Anita A Koshy
Associate Professor
Associate Professor, BIO5 Institute
Associate Professor, Evelyn F Mcknight Brain Institute
Associate Professor, Immunobiology
Associate Professor, Neuroscience - GIDP
Primary Department
Department Affiliations
(520) 626-1696
Work Summary
We study how a common intracellular parasite, Toxoplasma gondii, persists in, and potentially changes, the mammalian brain. Understanding the Toxoplasma-brain interaction offers the opportunity to develop better therapies to treat toxoplasmosis as well as giving new insights into how to manipulate the brain immune response which has been implicated in many neurodegenerative diseases.
Research Interest
Anita Koshy, MD is an Assistant Professor in the Department of Neurology and the Department of Immunobiology, and an affiliate of the Clinical Translational Science Institute and the Evelyn F. McKnight Brain Institute. Clinically, Dr. Koshy is a recognized expert in the area of Infectious Diseases of the Nervous System, and has co-authored 4 chapters on this subject. Dr. Koshy’s lab focuses on understanding how a common human parasite, Toxoplasma gondii, is able to persist in the mammalian brain (including in up to 1/3 of the human population.) The goals of this work are to: 1) improve treatments for patients with symptomatic toxoplasmosis (there are no drugs to cure patients of Toxoplasma) and 2) use the co-evolution between the parasite and the mammalian CNS to better understand how immune responses in brain can be triggered and aborted. The latter research may have broad applicability to disorders of the brain in which the immune response is dysfunctional; these disorders include Multiple Sclerosis, traumatic brain injury, and neurodegenerative diseases such as Alzheimer’s disease. Keywords: Neuroscience, Infectious Disease, Parasitology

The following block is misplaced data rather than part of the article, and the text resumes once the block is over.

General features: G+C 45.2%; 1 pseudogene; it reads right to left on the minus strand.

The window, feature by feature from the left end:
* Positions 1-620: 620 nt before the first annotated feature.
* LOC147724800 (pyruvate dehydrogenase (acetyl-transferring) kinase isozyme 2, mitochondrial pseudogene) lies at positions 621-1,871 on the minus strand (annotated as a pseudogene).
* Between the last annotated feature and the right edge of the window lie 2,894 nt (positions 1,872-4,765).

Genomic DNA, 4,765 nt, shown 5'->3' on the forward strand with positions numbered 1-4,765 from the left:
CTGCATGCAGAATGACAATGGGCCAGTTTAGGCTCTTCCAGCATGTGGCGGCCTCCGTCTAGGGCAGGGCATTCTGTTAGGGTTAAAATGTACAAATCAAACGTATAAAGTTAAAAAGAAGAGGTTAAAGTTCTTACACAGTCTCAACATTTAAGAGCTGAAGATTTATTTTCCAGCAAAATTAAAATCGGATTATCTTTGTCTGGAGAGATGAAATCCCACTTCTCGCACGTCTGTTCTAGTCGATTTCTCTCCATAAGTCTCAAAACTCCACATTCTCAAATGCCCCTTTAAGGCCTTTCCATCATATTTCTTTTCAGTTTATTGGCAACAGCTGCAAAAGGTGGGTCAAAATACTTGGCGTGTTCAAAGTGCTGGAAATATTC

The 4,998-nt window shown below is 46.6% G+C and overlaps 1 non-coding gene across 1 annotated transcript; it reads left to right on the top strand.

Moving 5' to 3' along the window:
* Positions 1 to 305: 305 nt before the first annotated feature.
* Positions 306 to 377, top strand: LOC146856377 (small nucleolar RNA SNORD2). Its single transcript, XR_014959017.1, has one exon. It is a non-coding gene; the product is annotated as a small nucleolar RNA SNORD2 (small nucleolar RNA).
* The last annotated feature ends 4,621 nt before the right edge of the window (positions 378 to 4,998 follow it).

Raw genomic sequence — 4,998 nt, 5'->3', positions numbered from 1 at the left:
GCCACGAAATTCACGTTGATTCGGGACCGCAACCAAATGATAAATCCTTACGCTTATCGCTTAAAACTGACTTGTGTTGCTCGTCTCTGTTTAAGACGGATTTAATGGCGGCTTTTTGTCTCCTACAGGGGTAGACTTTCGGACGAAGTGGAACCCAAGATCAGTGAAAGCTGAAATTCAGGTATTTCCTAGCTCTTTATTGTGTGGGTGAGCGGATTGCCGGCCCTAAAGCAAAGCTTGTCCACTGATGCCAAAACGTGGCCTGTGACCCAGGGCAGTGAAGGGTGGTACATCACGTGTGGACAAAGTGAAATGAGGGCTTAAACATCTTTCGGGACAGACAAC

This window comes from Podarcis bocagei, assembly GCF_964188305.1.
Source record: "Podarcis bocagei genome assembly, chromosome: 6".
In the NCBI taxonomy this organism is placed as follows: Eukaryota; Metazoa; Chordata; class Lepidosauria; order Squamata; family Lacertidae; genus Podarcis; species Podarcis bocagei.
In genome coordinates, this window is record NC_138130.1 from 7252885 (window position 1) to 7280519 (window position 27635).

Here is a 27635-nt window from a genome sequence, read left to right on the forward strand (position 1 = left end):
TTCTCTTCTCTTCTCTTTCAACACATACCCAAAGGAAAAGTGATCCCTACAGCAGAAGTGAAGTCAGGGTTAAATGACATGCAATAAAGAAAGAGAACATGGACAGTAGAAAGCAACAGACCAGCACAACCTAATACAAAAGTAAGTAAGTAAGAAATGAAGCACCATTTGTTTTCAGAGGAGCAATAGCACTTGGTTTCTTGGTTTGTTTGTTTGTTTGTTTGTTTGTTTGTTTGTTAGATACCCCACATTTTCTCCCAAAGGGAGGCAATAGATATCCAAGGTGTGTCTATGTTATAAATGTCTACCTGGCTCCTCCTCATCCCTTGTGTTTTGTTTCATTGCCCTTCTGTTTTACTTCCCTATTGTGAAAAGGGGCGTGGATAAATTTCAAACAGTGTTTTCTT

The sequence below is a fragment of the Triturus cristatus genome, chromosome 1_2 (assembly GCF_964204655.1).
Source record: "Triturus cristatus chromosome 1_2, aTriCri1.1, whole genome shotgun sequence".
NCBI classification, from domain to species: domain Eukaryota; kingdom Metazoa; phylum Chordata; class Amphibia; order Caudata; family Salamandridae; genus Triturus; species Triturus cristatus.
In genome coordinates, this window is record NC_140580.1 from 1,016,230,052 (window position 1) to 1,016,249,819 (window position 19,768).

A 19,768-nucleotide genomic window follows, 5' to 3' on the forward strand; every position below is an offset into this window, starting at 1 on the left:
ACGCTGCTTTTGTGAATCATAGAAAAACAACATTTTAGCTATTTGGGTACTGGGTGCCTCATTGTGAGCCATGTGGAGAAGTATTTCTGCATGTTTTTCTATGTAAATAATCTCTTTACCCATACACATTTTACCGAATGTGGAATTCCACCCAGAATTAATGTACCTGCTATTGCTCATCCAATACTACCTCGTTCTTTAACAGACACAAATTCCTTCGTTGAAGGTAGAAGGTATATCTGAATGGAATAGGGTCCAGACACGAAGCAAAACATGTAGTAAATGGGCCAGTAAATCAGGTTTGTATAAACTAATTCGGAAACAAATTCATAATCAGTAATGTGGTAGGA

Publications

Caffaro, C. E., Koshy, A. A., Liu, L., Zeiner, G. M., Hirschberg, C. B., & Boothroyd, J. C. (2013). A nucleotide sugar transporter involved in glycosylation of the Toxoplasma tissue cyst wall is required for efficient persistence of bradyzoites. PLoS pathogens, 9(5), e1003331.

Toxoplasma gondii is an intracellular parasite that transitions from acute infection to a chronic infective state in its intermediate host via encystation, which enables the parasite to evade immune detection and clearance. It is widely accepted that the tissue cyst perimeter is highly and specifically decorated with glycan modifications; however, the role of these modifications in the establishment and persistence of chronic infection has not been investigated. Here we identify and biochemically and biologically characterize a Toxoplasma nucleotide-sugar transporter (TgNST1) that is required for cyst wall glycosylation. Toxoplasma strains deleted for the TgNST1 gene (Δnst1) form cyst-like structures in vitro but no longer interact with lectins, suggesting that Δnst1 strains are deficient in the transport and use of sugars for the biosynthesis of cyst-wall structures. In vivo infection experiments demonstrate that the lack of TgNST1 activity does not detectably impact the acute (tachyzoite) stages of an infection or tropism of the parasite for the brain but that Δnst1 parasites are severely defective in persistence during the chronic stages of the infection. These results demonstrate for the first time the critical role of parasite glycoconjugates in the persistence of Toxoplasma tissue cysts.

Dupont, C. D., Christian, D. A., Selleck, E. M., Pepper, M., Leney-Greene, M., Harms Pritchard, G., Koshy, A. A., Wagage, S., Reuter, M. A., Sibley, L. D., Betts, M. R., & Hunter, C. A. (2014). Parasite fate and involvement of infected cells in the induction of CD4+ and CD8+ T cell responses to Toxoplasma gondii. PLoS pathogens, 10(4), e1004047.